We are sitting in a packed cinema and large sections of the audience are hurling handfuls of plastic spoons at the screen…
No, it’s not some weird cinema-related nightmare, but a showing of Tommy Wiseau’s 2003 magnum hopeless The Room, screening at The Cameo Cinema, because these people know a cult when they see one – and with James Franco’s The Disaster Artist looming on the horizon, there really couldn’t be a more propitious time to do this. Up until a week ago, The Room had managed to completely pass us by, but I knew that my daughter and her beau were longtime fans and, wanting to be able to view Franco’s film with some background knowledge of its inspiration, I asked if we could borrow their precious (signed by Tommy W!) DVD copy. Shortly after viewing it, we heard that The Cameo would be doing a screening and felt we had to go along and experience it with an audience. Perhaps, I thought, we’d missed something first time around…
Some films become a cause celebre because they are brilliant. The Room has earned that accolade because it is, frankly, terrible. From the endlessly repeated shots of the Golden Gate Bridge, to the interminable soft-porn sex scenes (one of them shown twice!), to the fact that Wiseau cannot even seem to walk convincingly, let alone act, write or direct a feature film, this is risible stuff. And it doesn’t matter how often Wiseau claims that it was always meant to be a comedy, it’s quite clear that what he actually thought he was delivering was a deep and powerful meditation on the human condition. Oh dear…
Johnny (Wiseau) is a man who works in a bank. In what capacity, we can only guess, but we do learn that he is frustrated that he has yet to be given the ‘promotion’ he feels he so richly deserves. He is however, endlessly devoted to his girlfriend, Lisa (Juliette Danielle), who he is planning to marry in just a couple of weeks. We are led to believe that Lisa has a job, though we never actually see her doing work of any description, unless you count her indolently pushing a broom around the apartment every now and again. Johnny’s best friend, Mark (Greg Sestero), is somewhat bemused when Lisa starts trying to seduce him and keeps reminding her that he is Johnny’s best friend, and she is getting married soon and yet, he somehow can’t quite bring himself to resist her advances. Suffice to say that Lisa is depicted as an evil, self-centred banshee, callous enough to risk her relationship for a bit on the side, and even brushing aside her mother’s announcement that she has breast cancer with a glib, ‘Oh, don’t worry about it.’ Johnny is… well, equally unbelievable.… and you know what, it’s really not worth going into any more detail on the plot, which is pretty nonsensical anyway. No character here does or says anything remotely convincing.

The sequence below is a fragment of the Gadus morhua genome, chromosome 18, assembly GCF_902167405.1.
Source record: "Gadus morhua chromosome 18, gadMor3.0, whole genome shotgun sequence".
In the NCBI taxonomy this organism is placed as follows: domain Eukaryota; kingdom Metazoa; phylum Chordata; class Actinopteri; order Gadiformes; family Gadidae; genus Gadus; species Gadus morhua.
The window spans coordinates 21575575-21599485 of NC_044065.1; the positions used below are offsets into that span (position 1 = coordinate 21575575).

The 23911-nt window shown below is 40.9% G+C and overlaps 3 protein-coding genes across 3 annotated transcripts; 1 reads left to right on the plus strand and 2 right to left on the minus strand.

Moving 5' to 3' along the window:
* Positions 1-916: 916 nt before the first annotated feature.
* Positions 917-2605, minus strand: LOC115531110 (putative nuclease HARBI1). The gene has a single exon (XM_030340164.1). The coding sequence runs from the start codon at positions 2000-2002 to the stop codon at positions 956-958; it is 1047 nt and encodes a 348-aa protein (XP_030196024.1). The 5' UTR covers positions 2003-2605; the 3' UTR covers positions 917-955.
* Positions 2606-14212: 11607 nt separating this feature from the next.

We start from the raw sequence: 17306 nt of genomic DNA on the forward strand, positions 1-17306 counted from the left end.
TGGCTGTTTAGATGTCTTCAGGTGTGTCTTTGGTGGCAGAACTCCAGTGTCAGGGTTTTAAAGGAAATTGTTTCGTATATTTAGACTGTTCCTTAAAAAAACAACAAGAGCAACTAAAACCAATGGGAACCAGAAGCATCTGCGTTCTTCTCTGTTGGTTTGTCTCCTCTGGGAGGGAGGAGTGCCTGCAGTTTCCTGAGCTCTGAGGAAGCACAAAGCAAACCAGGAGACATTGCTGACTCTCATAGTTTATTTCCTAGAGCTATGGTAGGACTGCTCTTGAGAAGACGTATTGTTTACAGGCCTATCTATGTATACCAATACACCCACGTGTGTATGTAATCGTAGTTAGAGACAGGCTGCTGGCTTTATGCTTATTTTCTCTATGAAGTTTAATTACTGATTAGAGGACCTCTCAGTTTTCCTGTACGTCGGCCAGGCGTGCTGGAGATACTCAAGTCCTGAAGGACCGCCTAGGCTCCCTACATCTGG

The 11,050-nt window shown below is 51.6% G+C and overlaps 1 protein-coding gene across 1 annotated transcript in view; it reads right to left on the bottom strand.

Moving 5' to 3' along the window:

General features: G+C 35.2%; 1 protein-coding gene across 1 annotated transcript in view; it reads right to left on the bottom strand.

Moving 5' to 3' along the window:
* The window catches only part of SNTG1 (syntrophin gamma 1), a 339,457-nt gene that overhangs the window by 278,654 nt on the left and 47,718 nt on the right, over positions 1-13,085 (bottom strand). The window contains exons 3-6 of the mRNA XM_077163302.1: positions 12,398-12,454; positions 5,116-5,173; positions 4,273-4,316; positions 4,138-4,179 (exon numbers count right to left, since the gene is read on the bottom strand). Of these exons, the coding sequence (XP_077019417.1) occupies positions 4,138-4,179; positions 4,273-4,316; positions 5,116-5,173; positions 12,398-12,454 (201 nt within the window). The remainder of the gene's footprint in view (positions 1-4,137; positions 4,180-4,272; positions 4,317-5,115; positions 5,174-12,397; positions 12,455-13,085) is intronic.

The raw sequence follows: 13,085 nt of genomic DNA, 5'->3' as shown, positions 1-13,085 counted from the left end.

Often described as ‘the Citizen Kane of bad movies,’ The Room is certainly shoddy enough, but not so enjoyably bad that it actually becomes ‘good.’ I mean, it’s not Plan 9 From Outer Space, for instance, a film that I can watch repeatedly and never tire of – but I will admit that watching Wiseau’s efforts with a crowd of laughing, jeering devotees, certainly helps to lift the mood. I laughed a lot. Having said that, I really don’t feel compelled to watch it again for a very long time.
Which brings me to a conundrum. It is, of course, our practice to awards star ratings to movies and I feel that in the normal run of things, I’d be hard pushed to give this any more than one. Having experienced it in a cinema with a crowd of fans, then okay, I’m prepared to go for two stars, but I really don’t feel good about it – and I have to say that Wiseau is incredibly lucky that his lamentable efforts have been rewarded with a sizable following in his own lifetime, something that Ed Wood, who died an alcoholic pauper, never experienced. And Cameo, if you’re reading this, a showing of Plan 9 From Outer Space strikes me as a really good idea.
Oh, the spoons? Good question. Pay close attention to the framed pictures in Johnny’s apartment and you’ll get the gist.